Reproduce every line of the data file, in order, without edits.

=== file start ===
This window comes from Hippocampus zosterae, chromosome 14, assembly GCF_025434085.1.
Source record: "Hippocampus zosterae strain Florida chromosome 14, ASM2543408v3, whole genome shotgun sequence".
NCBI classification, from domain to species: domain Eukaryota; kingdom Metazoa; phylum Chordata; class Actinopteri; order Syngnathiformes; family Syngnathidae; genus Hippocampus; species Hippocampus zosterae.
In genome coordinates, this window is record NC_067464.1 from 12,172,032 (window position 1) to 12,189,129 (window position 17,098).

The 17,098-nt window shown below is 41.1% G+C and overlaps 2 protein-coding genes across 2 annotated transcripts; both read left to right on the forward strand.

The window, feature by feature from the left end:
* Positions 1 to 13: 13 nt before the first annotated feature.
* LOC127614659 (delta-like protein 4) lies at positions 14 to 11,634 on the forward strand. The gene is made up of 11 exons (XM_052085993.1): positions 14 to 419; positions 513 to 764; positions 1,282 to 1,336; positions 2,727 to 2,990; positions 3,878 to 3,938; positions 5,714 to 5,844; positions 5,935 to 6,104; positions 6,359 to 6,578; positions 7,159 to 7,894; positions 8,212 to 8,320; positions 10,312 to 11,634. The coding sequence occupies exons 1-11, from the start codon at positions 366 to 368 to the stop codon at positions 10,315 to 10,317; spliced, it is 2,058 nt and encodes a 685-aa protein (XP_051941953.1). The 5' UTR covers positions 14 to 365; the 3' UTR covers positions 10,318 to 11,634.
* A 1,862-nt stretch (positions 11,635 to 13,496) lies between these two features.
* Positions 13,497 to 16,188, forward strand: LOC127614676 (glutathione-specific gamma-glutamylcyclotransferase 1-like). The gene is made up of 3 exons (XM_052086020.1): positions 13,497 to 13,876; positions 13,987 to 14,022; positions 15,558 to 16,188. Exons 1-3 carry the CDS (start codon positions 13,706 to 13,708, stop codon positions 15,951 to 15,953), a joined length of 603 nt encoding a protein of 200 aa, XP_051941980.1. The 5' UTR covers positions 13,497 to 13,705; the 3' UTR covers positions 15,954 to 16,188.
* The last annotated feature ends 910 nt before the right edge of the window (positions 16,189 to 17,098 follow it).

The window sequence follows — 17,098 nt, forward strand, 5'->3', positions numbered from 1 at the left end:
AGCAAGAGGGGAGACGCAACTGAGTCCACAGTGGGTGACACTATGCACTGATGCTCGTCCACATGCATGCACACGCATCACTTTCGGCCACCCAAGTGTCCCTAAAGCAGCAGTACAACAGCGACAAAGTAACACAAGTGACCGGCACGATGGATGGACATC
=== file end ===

This window comes from Hippocampus zosterae, chromosome 14, assembly GCF_025434085.1.
Source record: "Hippocampus zosterae strain Florida chromosome 14, ASM2543408v3, whole genome shotgun sequence".
NCBI classification, from domain to species: domain Eukaryota; kingdom Metazoa; phylum Chordata; class Actinopteri; order Syngnathiformes; family Syngnathidae; genus Hippocampus; species Hippocampus zosterae.
In genome coordinates, this window is record NC_067464.1 from 12,172,032 (window position 1) to 12,189,129 (window position 17,098).

The 17,098-nt window shown below is 41.1% G+C and overlaps 2 protein-coding genes across 2 annotated transcripts; both read left to right on the forward strand.

The window, feature by feature from the left end:
* Positions 1 to 13: 13 nt before the first annotated feature.
* LOC127614659 (delta-like protein 4) lies at positions 14 to 11,634 on the forward strand. The gene is made up of 11 exons (XM_052085993.1): positions 14 to 419; positions 513 to 764; positions 1,282 to 1,336; positions 2,727 to 2,990; positions 3,878 to 3,938; positions 5,714 to 5,844; positions 5,935 to 6,104; positions 6,359 to 6,578; positions 7,159 to 7,894; positions 8,212 to 8,320; positions 10,312 to 11,634. The coding sequence occupies exons 1-11, from the start codon at positions 366 to 368 to the stop codon at positions 10,315 to 10,317; spliced, it is 2,058 nt and encodes a 685-aa protein (XP_051941953.1). The 5' UTR covers positions 14 to 365; the 3' UTR covers positions 10,318 to 11,634.
* A 1,862-nt stretch (positions 11,635 to 13,496) lies between these two features.
* Positions 13,497 to 16,188, forward strand: LOC127614676 (glutathione-specific gamma-glutamylcyclotransferase 1-like). The gene is made up of 3 exons (XM_052086020.1): positions 13,497 to 13,876; positions 13,987 to 14,022; positions 15,558 to 16,188. Exons 1-3 carry the CDS (start codon positions 13,706 to 13,708, stop codon positions 15,951 to 15,953), a joined length of 603 nt encoding a protein of 200 aa, XP_051941980.1. The 5' UTR covers positions 13,497 to 13,705; the 3' UTR covers positions 15,954 to 16,188.
* The last annotated feature ends 910 nt before the right edge of the window (positions 16,189 to 17,098 follow it).

The window sequence follows — 17,098 nt, forward strand, 5'->3', positions numbered from 1 at the left end:
AGCAAGAGGGGAGACGCAACTGAGTCCACAGTGGGTGACACTATGCACTGATGCTCGTCCACATGCATGCACACGCATCACTTTCGGCCACCCAAGTGTCCCTAAAGCAGCAGTACAACAGCGACAAAGTAACACAAGTGACCGGCACGATGGATGGACATC